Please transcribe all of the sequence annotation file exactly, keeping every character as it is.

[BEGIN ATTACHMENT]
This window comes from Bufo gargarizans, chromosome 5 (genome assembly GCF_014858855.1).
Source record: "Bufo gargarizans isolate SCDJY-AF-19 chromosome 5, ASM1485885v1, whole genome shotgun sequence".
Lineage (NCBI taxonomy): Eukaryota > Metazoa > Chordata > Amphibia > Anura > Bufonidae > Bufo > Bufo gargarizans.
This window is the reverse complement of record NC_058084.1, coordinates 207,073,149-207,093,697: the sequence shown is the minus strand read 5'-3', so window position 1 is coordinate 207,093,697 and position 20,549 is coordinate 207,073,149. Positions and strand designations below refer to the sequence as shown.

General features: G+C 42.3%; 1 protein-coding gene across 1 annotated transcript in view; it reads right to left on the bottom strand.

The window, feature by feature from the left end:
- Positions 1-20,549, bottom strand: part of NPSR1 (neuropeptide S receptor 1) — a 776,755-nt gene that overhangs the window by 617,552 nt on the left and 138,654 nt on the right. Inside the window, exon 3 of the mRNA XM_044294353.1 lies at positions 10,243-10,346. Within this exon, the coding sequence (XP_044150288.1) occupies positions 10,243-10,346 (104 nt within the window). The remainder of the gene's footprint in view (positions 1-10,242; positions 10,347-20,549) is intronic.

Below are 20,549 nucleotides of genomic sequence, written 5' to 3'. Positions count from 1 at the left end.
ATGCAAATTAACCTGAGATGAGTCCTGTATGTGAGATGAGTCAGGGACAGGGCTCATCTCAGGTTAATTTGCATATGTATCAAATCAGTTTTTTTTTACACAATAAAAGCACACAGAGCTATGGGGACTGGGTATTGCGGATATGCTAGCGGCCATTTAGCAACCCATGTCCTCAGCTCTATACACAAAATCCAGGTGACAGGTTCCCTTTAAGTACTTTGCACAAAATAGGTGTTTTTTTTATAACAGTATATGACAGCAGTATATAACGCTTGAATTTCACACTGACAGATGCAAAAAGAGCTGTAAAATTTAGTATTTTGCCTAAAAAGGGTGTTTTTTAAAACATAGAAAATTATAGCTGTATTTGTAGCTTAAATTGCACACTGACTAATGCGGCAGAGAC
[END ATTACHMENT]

This window comes from Bufo gargarizans, chromosome 5 (genome assembly GCF_014858855.1).
Source record: "Bufo gargarizans isolate SCDJY-AF-19 chromosome 5, ASM1485885v1, whole genome shotgun sequence".
Lineage (NCBI taxonomy): Eukaryota > Metazoa > Chordata > Amphibia > Anura > Bufonidae > Bufo > Bufo gargarizans.
This window is the reverse complement of record NC_058084.1, coordinates 207,073,149-207,093,697: the sequence shown is the minus strand read 5'-3', so window position 1 is coordinate 207,093,697 and position 20,549 is coordinate 207,073,149. Positions and strand designations below refer to the sequence as shown.

General features: G+C 42.3%; 1 protein-coding gene across 1 annotated transcript in view; it reads right to left on the bottom strand.

The window, feature by feature from the left end:
- Positions 1-20,549, bottom strand: part of NPSR1 (neuropeptide S receptor 1) — a 776,755-nt gene that overhangs the window by 617,552 nt on the left and 138,654 nt on the right. Inside the window, exon 3 of the mRNA XM_044294353.1 lies at positions 10,243-10,346. Within this exon, the coding sequence (XP_044150288.1) occupies positions 10,243-10,346 (104 nt within the window). The remainder of the gene's footprint in view (positions 1-10,242; positions 10,347-20,549) is intronic.

Below are 20,549 nucleotides of genomic sequence, written 5' to 3'. Positions count from 1 at the left end.
ATGCAAATTAACCTGAGATGAGTCCTGTATGTGAGATGAGTCAGGGACAGGGCTCATCTCAGGTTAATTTGCATATGTATCAAATCAGTTTTTTTTTACACAATAAAAGCACACAGAGCTATGGGGACTGGGTATTGCGGATATGCTAGCGGCCATTTAGCAACCCATGTCCTCAGCTCTATACACAAAATCCAGGTGACAGGTTCCCTTTAAGTACTTTGCACAAAATAGGTGTTTTTTTTATAACAGTATATGACAGCAGTATATAACGCTTGAATTTCACACTGACAGATGCAAAAAGAGCTGTAAAATTTAGTATTTTGCCTAAAAAGGGTGTTTTTTAAAACATAGAAAATTATAGCTGTATTTGTAGCTTAAATTGCACACTGACTAATGCGGCAGAGAC